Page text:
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Given the setup in the 54th slide of the golang tour:

type Abser interface {
    Abs() float64
}

type Vertex struct {
    X, Y float64
}

func (v *Vertex) Abs() float64 {
    return math.Sqrt(v.X*v.X + v.Y*v.Y)
}

Why can't a method also be defined for the struct as well as the pointer to the struct? That is:

func (v Vertex) Abs() float64 {
    return math.Sqrt(v.X*v.X + v.Y*v.Y)
}

Defining this gives the following error:

prog.go:41: method redeclared: Vertex.Abs
    method(*Vertex) func() float64
    method(Vertex) func() float64
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See also –  kostix Nov 18 '12 at 11:35

2 Answers 2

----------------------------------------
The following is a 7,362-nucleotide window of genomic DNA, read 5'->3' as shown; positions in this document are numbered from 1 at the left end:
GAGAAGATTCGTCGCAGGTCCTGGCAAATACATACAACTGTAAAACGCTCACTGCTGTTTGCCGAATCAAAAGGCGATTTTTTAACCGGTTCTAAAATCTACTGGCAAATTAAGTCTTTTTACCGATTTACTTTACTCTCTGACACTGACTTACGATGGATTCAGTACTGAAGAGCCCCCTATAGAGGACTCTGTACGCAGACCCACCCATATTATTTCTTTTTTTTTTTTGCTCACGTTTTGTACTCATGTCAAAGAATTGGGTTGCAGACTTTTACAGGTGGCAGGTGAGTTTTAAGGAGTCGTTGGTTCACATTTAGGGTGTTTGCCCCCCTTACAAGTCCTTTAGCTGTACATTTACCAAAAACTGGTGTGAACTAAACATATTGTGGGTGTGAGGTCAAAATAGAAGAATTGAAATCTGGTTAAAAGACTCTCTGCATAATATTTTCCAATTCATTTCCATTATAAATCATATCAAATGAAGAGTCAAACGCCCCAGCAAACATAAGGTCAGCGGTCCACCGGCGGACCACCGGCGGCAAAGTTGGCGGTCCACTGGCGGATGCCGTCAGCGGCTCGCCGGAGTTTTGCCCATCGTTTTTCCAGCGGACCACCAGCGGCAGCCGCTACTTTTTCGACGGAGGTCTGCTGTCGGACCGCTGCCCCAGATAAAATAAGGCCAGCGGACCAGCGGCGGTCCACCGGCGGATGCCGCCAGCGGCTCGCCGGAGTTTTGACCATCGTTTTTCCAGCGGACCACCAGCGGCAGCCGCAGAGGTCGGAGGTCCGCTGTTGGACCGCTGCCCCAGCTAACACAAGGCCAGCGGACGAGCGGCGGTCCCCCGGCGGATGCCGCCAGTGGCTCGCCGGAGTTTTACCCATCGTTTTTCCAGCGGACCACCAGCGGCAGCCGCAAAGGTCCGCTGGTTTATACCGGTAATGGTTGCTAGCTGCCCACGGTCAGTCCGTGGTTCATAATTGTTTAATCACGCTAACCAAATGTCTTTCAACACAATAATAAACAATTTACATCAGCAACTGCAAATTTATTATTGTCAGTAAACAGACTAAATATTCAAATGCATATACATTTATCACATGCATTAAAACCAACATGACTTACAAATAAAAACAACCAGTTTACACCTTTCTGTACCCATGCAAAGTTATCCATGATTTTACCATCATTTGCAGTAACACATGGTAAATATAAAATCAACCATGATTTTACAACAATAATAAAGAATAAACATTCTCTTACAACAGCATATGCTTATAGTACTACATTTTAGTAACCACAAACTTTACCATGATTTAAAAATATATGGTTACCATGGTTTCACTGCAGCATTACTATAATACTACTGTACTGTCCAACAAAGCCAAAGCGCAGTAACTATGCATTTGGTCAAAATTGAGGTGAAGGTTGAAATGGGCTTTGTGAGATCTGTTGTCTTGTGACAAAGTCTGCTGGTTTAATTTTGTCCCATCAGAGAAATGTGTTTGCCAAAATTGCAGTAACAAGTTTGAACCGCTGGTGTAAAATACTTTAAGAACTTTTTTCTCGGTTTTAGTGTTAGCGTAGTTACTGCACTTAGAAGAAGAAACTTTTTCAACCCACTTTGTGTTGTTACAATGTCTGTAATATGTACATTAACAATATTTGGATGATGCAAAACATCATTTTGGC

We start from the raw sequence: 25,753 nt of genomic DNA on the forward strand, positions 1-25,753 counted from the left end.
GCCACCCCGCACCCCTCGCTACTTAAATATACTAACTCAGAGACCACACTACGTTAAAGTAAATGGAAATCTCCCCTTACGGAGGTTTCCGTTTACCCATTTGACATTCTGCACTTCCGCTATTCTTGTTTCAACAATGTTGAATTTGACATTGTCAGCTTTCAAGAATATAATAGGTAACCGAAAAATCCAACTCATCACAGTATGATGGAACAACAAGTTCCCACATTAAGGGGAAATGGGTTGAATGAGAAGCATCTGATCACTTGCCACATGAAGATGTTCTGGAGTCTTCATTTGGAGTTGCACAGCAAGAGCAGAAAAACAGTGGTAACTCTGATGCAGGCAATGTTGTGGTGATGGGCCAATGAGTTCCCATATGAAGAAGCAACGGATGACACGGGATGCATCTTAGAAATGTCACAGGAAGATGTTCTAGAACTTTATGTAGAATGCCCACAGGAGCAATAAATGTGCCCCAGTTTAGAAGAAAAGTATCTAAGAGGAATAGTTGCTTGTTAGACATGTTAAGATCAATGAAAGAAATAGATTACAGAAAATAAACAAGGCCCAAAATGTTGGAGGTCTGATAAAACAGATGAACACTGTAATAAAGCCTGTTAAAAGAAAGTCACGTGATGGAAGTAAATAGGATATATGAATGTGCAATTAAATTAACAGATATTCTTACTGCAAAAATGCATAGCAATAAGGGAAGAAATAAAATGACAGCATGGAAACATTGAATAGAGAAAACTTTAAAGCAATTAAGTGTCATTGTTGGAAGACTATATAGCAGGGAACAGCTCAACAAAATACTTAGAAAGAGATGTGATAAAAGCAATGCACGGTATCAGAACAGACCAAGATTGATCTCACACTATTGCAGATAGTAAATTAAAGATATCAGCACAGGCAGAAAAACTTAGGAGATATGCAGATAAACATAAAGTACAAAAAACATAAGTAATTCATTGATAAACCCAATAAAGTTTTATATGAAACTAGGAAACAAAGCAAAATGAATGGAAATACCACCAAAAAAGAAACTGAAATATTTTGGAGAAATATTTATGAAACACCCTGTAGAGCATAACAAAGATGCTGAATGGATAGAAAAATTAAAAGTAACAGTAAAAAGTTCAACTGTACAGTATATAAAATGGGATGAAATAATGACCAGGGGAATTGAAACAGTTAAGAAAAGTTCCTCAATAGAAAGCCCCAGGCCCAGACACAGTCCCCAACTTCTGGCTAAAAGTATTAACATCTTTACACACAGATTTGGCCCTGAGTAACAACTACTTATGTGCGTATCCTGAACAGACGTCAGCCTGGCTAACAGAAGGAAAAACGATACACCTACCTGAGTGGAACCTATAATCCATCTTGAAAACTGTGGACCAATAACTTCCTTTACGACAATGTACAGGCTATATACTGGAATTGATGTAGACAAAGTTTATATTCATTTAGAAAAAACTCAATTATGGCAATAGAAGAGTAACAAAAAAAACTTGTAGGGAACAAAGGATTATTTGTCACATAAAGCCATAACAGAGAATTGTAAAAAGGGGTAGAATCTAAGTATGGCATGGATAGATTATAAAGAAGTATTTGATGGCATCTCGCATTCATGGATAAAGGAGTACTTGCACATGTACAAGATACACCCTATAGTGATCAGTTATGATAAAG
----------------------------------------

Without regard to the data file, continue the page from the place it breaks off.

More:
up vote 11 down vote accepted

It can. Just define it on the struct and not the pointer. It will resolve both ways

Method Sets

The method set of the corresponding pointer type *T is the set of all methods with receiver *T or T (that is, it also contains the method set of T)

Try live: http://play.golang.org/p/PsNUerVyqp

package main

import (
    "fmt"
    "math"
    )

type Abser interface {
    Abs() float64
}

type Vertex struct {
    X, Y float64
}

func (v Vertex) Abs() float64 {
    return math.Sqrt(v.X*v.X + v.Y*v.Y)
}

func main() {
    v := Vertex{5, 10}
    v_ptr := &v
    fmt.Println(v.Abs())
    fmt.Println(v_ptr.Abs())
}
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While considering for example:

type T U

func (t *T) M() int { return 1 }

var t T

...we can now invoke M() on t by writing t.M() as the language permits to call a method with a pointer receiver even on its underlying (non pointer) typed instances, i.e. it becomes equivalent to (&t).M().

If it will be permitted to now additionaly define:

func (t T) M() int { return 2 }

...then there's no way to tell what is now t.M() supposed to return.

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